Take the 2-minute tour ×
Stack Overflow is a question and answer site for professional and enthusiast programmers. It's 100% free.

I use the following code to create an NSDate from a specific format of an NSString.

+ (NSDateFormatter *)serverFormatter
{
    static NSDateFormatter *formatter = nil;

    static dispatch_once_t onceToken;
    dispatch_once(&onceToken, ^{
        formatter = [[NSDateFormatter alloc] init];
        [formatter setDateFormat:@"yyyy-MM-dd'T'HHmmssZ"];
    });

    return formatter;
}

+ (NSDate *)dateFromServerDateString:(NSString *)dateString
{
    if (!dateString) {
        return nil;
    }

    NSDateFormatter *formatter = [NSDate serverFormatter];
    NSString *cleaned = [dateString stringByReplacingOccurrencesOfString:@":"
                                                           withString:@""];

    return [formatter dateFromString:cleaned];
}

Every once in a blue moon I'll receive an EXC_BAD_ACCESS on return [formatter dateFromString:cleaned]; Viewing the stack trace shows that cleaned, dateString, and formatter all have have their correct values (not nil and 'po' prints a correct value in the console).

After doing some reading, I did discover that my code needs to take into consideration thread safety on NSDateFormatter. (And I have appropriately adjusted my code which is not shown here.) However according to the stack traces, only one thread is accessing my NSDateFormatter when the crash occurred.

The stack trace with the exception looks as shown below.

#0  0x02d09ad1 in typeinfo name for icu::UObject ()
#1  0x02b8f5ed in icu::TimeZone::getOffset(double, signed char, int&, int&, UErrorCode&) const ()
#2  0x02b95652 in icu::Calendar::computeTime(UErrorCode&) ()
#3  0x02b95552 in icu::Calendar::updateTime(UErrorCode&) ()
#4  0x02b96036 in icu::Calendar::getTimeInMillis(UErrorCode&) const ()
#5  0x02c4244f in icu::DateFormat::parse(icu::UnicodeString const&, icu::ParsePosition&) const ()
#6  0x02cebd05 in udat_parse ()
#7  0x029b7161 in CFDateFormatterGetAbsoluteTimeFromString ()
#8  0x029b6f8e in CFDateFormatterCreateDateFromString ()
#9  0x0214e7e9 in getObjectValue ()
#10 0x0214e701 in -[NSDateFormatter getObjectValue:forString:errorDescription:] ()
#11 0x0214ea3f in -[NSDateFormatter dateFromString:] ()
#12 0x0001a7a4 in +[NSDate(RDUtilities) dateFromServerDateString:]
...

Has anyone encountered anything like this before and has any tips for debugging?

share|improve this question

1 Answer 1

Debugging approach would be like this:

+ (NSDate *)dateFromServerDateString:(NSString *)dateString
{
    if (!dateString) {
        return nil;
    }
    NSLog (@"%@", dateString);
    NSDateFormatter *formatter = [NSDate serverFormatter];
    NSString *cleaned = [dateString stringByReplacingOccurrencesOfString:@":"
                                                           withString:@""];
    NSLog (@"%@", cleaned);  //see if cleaned represents proper string with separators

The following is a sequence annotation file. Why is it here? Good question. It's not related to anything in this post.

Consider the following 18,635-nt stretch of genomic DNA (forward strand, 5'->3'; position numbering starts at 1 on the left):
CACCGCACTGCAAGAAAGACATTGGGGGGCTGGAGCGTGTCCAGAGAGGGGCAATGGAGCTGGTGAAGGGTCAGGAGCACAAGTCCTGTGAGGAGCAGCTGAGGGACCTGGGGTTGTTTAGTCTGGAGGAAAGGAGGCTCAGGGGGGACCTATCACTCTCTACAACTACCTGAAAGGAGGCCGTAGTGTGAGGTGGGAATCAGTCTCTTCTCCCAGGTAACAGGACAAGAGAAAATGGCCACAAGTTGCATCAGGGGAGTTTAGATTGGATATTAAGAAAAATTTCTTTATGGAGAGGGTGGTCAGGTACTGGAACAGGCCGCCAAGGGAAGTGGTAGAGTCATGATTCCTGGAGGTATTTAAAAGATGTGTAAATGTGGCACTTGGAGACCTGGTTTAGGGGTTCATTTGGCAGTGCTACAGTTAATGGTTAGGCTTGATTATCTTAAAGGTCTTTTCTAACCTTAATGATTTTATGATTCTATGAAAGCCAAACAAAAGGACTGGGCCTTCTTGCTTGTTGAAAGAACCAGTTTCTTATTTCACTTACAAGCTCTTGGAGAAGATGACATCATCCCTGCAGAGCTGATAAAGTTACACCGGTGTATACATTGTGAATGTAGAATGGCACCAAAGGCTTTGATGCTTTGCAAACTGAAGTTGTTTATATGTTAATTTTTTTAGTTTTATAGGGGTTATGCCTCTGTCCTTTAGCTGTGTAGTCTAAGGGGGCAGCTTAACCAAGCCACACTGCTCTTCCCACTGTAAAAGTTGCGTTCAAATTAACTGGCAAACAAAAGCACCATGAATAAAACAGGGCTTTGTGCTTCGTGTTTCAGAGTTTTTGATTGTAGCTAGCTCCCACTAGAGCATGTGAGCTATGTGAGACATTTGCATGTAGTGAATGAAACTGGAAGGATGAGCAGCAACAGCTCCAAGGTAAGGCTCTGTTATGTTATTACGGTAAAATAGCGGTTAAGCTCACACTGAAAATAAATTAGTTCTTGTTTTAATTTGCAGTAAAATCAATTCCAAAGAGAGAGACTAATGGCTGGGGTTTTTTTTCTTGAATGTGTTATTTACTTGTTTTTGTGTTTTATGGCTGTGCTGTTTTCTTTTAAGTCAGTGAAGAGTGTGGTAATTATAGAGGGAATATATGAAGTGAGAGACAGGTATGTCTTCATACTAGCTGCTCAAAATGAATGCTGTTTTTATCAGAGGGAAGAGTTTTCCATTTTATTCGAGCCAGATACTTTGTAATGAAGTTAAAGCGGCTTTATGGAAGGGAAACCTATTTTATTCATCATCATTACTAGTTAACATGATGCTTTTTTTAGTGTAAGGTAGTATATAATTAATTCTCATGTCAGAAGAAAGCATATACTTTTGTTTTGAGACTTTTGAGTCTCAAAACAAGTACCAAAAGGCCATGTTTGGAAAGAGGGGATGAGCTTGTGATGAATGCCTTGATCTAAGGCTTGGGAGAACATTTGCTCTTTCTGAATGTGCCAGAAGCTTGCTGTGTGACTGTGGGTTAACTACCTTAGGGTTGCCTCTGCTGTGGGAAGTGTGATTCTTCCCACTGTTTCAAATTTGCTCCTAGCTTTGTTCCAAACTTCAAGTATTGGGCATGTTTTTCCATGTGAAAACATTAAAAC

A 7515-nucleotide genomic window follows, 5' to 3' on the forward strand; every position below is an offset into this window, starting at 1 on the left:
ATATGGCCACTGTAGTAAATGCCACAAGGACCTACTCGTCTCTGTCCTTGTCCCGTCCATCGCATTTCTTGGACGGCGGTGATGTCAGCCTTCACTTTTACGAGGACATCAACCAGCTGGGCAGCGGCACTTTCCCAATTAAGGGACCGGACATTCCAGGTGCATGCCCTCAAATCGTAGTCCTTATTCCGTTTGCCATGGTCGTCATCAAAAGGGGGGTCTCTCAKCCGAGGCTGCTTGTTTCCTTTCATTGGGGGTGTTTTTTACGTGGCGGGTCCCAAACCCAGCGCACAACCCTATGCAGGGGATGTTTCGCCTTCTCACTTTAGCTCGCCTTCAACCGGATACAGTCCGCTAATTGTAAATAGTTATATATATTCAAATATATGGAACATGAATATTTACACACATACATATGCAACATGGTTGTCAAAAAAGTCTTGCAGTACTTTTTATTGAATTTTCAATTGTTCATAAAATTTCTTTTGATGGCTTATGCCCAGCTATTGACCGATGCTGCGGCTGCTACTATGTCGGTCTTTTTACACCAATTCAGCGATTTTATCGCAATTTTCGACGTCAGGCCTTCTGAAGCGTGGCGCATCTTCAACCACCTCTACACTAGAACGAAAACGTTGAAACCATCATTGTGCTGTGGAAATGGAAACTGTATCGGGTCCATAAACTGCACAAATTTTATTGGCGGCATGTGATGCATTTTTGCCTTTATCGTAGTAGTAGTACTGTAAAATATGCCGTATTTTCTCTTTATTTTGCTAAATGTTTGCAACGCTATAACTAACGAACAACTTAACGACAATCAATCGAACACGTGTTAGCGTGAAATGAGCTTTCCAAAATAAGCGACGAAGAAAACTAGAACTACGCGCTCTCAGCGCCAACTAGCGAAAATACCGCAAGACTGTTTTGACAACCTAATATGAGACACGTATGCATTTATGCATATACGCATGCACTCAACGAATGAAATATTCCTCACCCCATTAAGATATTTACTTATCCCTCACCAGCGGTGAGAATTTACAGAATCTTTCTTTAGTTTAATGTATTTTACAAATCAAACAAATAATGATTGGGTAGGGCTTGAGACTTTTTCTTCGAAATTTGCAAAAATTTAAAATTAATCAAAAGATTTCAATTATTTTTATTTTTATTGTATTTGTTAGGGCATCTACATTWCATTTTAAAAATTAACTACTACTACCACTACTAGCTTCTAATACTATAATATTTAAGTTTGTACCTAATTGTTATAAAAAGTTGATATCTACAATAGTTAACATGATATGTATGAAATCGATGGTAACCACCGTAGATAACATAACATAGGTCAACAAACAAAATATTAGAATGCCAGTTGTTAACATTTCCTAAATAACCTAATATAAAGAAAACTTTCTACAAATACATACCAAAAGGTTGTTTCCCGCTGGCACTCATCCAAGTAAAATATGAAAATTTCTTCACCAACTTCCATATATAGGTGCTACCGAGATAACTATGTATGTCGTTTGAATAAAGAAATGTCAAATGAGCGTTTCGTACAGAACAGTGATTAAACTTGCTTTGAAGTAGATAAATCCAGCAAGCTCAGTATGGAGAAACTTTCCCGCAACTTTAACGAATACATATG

NSLog (@"%@", formatter); //not null?

    return [formatter dateFromString:cleaned];
}

Note that your format must comply with the one described here. For further reference, read this.

UPDATE:

Objects like NSDateFormatter are best kept singleton. And that is what your original objective seems to be - from your static allocator and synchronized allocation. When you order it to create new object every time with sync block, probably cocoa is messing up things.

Here is how you do it:

+ (NSDateFormatter *)serverFormatter
{
    static NSDateFormatter *formatter = nil;

    static dispatch_once_t onceToken;
    dispatch_once(&onceToken, ^{
      if (formatter == nil) {
        formatter = [[NSDateFormatter alloc] init];
      }
        [formatter setDateFormat:@"yyyy-MM-dd'T'HHmmssZ"];
    });

    return formatter;
}
share|improve this answer
    
Good starting point, but, none of the values are nil and formatter complies to a proper format. This crash oddly shows up only once a week or so. I caught it today and checked all of that from the console. Even more interesting, I typed 'po [formatter dateFromString:cleaned]' into the console and it returned the output that the caller was originally expecting. –  Awesome-o Aug 19 '13 at 6:23
    
Strange. Try NSZombie? –  Nirav Bhatt Aug 19 '13 at 6:24
    
See my updated answer. –  Nirav Bhatt Aug 19 '13 at 6:35
2  
The check for nil is useless because dispatch_once makes sure that this block is called exactly once. And because of this, each time the block is called, formatter will be nil. –  Matthias Bauch Aug 19 '13 at 6:39
    
Missed that, I was led to think somehow that you were using sync block instead of dispatch_once. So do you get a crash even when it thee formatter is valid and not nil? –  Nirav Bhatt Aug 19 '13 at 6:41

Your Answer

 
discard

By posting your answer, you agree to the privacy policy and terms of service.

Not the answer you're looking for? Browse other questions tagged or ask your own question.